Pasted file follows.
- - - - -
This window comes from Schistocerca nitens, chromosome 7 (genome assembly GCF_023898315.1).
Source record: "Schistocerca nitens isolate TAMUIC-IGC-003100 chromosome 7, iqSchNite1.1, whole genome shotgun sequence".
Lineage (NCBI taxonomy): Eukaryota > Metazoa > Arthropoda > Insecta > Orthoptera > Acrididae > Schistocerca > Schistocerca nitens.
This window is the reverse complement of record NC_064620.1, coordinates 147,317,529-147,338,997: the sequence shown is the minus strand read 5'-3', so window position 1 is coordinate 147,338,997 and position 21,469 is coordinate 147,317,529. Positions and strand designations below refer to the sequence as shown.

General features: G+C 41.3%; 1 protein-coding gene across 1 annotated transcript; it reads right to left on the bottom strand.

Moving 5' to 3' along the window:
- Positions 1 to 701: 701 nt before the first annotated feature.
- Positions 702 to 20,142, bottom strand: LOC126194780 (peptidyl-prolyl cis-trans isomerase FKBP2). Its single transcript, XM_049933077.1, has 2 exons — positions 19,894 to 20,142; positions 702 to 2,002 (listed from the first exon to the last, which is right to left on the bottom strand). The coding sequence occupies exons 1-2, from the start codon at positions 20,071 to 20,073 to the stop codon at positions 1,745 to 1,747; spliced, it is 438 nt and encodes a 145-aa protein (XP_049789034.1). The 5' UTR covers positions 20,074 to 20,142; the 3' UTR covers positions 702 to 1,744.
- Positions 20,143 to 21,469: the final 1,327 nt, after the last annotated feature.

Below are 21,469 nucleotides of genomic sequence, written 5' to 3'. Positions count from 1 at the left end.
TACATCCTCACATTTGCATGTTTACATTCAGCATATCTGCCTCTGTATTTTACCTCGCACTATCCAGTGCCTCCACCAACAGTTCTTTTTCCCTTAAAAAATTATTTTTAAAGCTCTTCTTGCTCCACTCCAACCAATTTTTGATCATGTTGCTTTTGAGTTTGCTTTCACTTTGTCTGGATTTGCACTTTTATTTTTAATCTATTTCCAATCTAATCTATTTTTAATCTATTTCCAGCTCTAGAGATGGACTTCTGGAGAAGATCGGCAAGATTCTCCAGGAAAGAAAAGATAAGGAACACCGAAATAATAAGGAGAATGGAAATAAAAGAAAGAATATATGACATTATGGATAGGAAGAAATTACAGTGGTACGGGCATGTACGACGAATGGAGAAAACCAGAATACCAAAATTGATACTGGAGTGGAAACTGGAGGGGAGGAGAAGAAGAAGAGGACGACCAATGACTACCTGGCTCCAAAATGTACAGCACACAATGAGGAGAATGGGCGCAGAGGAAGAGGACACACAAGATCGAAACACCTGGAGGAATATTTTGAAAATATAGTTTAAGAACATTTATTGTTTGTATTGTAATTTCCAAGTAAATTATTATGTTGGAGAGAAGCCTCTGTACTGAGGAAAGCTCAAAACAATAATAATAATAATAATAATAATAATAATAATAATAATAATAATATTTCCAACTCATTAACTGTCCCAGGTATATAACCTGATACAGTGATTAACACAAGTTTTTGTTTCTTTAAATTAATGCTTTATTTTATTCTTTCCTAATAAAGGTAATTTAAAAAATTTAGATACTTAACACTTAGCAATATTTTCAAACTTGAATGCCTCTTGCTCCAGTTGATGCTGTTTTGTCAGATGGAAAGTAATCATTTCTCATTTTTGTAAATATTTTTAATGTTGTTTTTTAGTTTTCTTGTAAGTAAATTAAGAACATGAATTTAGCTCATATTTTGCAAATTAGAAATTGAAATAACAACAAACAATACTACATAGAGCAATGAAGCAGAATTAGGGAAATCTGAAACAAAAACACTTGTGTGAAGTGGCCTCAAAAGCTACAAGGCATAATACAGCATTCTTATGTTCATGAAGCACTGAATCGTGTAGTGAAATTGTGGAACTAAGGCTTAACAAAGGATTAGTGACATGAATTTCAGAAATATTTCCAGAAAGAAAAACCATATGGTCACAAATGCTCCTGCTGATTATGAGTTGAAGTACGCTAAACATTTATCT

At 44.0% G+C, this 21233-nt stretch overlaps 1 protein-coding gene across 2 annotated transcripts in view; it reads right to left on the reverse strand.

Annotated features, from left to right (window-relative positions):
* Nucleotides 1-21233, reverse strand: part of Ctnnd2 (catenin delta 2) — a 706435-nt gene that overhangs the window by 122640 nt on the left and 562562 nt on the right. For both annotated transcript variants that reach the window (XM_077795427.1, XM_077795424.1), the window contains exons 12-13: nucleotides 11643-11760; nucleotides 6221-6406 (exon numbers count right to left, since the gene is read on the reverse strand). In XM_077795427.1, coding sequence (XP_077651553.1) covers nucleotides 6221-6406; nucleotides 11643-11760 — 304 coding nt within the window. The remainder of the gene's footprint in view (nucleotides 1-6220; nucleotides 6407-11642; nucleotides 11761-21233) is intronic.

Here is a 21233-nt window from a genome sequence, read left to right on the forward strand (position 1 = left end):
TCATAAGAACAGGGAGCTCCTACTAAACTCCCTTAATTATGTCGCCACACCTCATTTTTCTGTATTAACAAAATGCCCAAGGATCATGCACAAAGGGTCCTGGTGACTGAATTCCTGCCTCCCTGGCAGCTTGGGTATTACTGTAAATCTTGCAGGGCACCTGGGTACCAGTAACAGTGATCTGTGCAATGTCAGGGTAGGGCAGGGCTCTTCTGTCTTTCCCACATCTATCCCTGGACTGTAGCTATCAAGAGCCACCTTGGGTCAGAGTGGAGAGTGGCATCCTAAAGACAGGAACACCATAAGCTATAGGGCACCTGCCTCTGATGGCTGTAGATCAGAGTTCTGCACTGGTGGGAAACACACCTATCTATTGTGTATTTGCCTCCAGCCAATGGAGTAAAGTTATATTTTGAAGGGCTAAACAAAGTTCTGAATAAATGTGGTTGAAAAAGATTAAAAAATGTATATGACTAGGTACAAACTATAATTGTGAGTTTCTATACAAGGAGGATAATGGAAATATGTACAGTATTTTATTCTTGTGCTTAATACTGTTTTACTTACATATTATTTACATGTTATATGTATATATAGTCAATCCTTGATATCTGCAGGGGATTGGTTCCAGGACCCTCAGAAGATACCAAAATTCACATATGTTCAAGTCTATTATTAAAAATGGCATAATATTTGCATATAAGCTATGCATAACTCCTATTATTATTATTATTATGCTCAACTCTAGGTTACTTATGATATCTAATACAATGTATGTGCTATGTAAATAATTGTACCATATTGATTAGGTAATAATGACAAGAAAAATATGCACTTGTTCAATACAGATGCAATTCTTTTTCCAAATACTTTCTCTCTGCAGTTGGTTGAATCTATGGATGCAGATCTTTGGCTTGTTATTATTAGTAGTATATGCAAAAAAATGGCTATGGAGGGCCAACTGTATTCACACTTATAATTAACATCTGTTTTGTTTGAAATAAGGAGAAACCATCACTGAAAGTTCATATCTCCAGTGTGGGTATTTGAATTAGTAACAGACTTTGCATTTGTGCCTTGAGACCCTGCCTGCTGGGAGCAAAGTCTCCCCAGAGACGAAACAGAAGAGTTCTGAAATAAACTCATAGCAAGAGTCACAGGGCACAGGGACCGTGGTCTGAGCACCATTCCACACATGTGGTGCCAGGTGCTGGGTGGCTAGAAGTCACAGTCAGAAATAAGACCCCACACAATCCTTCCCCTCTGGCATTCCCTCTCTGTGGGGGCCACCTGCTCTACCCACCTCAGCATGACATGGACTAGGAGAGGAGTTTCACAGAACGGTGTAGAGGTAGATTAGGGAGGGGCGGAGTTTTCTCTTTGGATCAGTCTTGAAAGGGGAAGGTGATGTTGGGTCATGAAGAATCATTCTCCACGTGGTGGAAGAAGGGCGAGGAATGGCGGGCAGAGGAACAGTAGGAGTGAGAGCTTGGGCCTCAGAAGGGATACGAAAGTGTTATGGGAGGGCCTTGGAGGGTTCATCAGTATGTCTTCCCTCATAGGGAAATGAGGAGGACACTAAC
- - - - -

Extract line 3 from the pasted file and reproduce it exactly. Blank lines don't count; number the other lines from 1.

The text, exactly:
Lineage (NCBI taxonomy): Eukaryota > Metazoa > Arthropoda > Insecta > Orthoptera > Acrididae > Schistocerca > Schistocerca nitens.